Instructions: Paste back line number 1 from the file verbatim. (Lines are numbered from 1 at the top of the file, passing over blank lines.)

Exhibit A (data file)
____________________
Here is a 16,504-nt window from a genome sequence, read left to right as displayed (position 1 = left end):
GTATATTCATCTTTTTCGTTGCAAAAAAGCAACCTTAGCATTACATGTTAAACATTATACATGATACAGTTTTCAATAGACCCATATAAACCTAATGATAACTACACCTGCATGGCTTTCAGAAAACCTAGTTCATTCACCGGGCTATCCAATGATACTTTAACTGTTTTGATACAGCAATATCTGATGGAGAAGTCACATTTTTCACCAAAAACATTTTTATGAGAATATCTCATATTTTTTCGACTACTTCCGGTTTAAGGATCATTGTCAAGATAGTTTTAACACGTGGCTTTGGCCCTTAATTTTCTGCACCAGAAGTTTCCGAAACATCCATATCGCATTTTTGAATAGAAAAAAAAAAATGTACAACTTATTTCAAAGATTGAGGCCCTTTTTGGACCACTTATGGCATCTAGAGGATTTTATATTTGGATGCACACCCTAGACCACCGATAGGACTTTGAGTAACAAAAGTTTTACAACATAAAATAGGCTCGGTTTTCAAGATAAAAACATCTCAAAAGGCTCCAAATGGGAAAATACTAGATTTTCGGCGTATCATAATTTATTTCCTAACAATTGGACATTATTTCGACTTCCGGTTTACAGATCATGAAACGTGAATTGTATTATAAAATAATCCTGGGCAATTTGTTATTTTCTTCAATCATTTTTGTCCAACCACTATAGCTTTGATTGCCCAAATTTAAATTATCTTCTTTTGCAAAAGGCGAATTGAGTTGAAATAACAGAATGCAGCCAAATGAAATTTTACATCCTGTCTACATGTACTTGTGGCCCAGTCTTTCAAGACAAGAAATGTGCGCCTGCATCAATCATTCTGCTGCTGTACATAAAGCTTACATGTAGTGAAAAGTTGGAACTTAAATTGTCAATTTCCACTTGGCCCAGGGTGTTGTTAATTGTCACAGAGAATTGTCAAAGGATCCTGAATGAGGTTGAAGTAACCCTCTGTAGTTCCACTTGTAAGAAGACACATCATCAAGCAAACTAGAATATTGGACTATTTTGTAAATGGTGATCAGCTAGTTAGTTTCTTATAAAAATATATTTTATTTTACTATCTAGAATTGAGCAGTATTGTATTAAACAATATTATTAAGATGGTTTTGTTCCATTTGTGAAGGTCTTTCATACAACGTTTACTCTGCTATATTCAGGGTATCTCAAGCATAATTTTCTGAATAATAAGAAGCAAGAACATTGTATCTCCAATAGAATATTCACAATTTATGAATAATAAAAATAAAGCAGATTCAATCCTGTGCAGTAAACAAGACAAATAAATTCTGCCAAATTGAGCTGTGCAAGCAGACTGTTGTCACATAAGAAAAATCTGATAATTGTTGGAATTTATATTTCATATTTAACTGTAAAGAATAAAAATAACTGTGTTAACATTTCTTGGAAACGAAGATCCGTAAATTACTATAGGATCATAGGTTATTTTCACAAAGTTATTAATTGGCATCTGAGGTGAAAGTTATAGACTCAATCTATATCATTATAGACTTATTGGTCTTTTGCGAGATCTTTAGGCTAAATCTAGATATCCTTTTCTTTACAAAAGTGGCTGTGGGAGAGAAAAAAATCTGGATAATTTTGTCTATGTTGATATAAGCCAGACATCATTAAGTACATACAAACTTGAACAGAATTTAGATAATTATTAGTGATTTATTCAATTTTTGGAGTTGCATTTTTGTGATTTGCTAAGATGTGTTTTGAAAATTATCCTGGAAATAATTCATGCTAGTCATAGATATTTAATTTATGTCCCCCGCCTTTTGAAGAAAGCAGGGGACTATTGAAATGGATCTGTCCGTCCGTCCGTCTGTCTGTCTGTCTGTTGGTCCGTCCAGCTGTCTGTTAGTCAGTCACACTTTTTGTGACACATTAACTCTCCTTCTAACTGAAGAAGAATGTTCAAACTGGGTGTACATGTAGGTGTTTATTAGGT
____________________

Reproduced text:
Here is a 16,504-nt window from a genome sequence, read left to right as displayed (position 1 = left end):